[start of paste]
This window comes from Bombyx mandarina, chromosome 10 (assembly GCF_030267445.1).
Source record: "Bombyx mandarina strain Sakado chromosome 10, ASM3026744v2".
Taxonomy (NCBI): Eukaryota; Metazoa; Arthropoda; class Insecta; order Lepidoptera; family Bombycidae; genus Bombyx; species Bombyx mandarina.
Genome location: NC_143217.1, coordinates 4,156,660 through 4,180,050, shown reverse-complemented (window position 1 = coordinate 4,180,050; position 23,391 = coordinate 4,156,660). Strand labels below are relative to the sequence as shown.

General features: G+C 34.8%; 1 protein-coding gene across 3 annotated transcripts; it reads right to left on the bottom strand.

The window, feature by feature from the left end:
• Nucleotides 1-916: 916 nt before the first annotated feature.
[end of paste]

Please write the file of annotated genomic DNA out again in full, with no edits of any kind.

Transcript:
This window comes from Bombyx mandarina, chromosome 10 (assembly GCF_030267445.1).
Source record: "Bombyx mandarina strain Sakado chromosome 10, ASM3026744v2".
Taxonomy (NCBI): Eukaryota; Metazoa; Arthropoda; class Insecta; order Lepidoptera; family Bombycidae; genus Bombyx; species Bombyx mandarina.
Genome location: NC_143217.1, coordinates 4,156,660 through 4,180,050, shown reverse-complemented (window position 1 = coordinate 4,180,050; position 23,391 = coordinate 4,156,660). Strand labels below are relative to the sequence as shown.

General features: G+C 34.8%; 1 protein-coding gene across 3 annotated transcripts; it reads right to left on the bottom strand.

The window, feature by feature from the left end:
• Nucleotides 1-916: 916 nt before the first annotated feature.